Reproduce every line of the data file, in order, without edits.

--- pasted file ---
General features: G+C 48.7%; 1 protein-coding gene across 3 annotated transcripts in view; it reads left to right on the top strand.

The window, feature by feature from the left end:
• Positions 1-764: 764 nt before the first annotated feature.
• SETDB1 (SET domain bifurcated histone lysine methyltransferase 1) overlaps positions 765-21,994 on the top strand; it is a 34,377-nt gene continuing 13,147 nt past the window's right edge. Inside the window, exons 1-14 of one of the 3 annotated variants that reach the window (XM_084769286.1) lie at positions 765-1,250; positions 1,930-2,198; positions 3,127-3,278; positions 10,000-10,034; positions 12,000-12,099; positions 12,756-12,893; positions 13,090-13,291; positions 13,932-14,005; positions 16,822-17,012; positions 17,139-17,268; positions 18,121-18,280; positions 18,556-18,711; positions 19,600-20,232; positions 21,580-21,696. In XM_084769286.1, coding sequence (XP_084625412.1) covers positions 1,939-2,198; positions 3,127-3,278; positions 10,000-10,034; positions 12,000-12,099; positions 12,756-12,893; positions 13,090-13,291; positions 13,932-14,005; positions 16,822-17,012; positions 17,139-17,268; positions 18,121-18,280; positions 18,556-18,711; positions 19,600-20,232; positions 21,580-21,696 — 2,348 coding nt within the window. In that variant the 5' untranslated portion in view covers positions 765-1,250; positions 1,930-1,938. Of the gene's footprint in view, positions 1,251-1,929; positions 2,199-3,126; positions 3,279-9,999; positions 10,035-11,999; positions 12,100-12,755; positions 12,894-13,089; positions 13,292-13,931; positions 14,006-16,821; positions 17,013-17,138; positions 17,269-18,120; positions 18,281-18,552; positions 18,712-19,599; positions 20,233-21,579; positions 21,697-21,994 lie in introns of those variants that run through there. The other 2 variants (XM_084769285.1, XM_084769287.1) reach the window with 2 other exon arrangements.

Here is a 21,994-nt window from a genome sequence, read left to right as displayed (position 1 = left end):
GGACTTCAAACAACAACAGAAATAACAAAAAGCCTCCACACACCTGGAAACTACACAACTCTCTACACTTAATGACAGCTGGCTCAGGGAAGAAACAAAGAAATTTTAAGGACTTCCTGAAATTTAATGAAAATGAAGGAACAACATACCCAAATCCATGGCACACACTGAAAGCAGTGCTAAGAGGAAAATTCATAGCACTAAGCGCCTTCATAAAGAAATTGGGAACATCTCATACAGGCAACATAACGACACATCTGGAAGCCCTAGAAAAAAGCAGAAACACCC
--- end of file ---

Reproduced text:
General features: G+C 48.7%; 1 protein-coding gene across 3 annotated transcripts in view; it reads left to right on the top strand.

The window, feature by feature from the left end:
• Positions 1-764: 764 nt before the first annotated feature.
• SETDB1 (SET domain bifurcated histone lysine methyltransferase 1) overlaps positions 765-21,994 on the top strand; it is a 34,377-nt gene continuing 13,147 nt past the window's right edge. Inside the window, exons 1-14 of one of the 3 annotated variants that reach the window (XM_084769286.1) lie at positions 765-1,250; positions 1,930-2,198; positions 3,127-3,278; positions 10,000-10,034; positions 12,000-12,099; positions 12,756-12,893; positions 13,090-13,291; positions 13,932-14,005; positions 16,822-17,012; positions 17,139-17,268; positions 18,121-18,280; positions 18,556-18,711; positions 19,600-20,232; positions 21,580-21,696. In XM_084769286.1, coding sequence (XP_084625412.1) covers positions 1,939-2,198; positions 3,127-3,278; positions 10,000-10,034; positions 12,000-12,099; positions 12,756-12,893; positions 13,090-13,291; positions 13,932-14,005; positions 16,822-17,012; positions 17,139-17,268; positions 18,121-18,280; positions 18,556-18,711; positions 19,600-20,232; positions 21,580-21,696 — 2,348 coding nt within the window. In that variant the 5' untranslated portion in view covers positions 765-1,250; positions 1,930-1,938. Of the gene's footprint in view, positions 1,251-1,929; positions 2,199-3,126; positions 3,279-9,999; positions 10,035-11,999; positions 12,100-12,755; positions 12,894-13,089; positions 13,292-13,931; positions 14,006-16,821; positions 17,013-17,138; positions 17,269-18,120; positions 18,281-18,552; positions 18,712-19,599; positions 20,233-21,579; positions 21,697-21,994 lie in introns of those variants that run through there. The other 2 variants (XM_084769285.1, XM_084769287.1) reach the window with 2 other exon arrangements.

Here is a 21,994-nt window from a genome sequence, read left to right as displayed (position 1 = left end):
GGACTTCAAACAACAACAGAAATAACAAAAAGCCTCCACACACCTGGAAACTACACAACTCTCTACACTTAATGACAGCTGGCTCAGGGAAGAAACAAAGAAATTTTAAGGACTTCCTGAAATTTAATGAAAATGAAGGAACAACATACCCAAATCCATGGCACACACTGAAAGCAGTGCTAAGAGGAAAATTCATAGCACTAAGCGCCTTCATAAAGAAATTGGGAACATCTCATACAGGCAACATAACGACACATCTGGAAGCCCTAGAAAAAAGCAGAAACACCC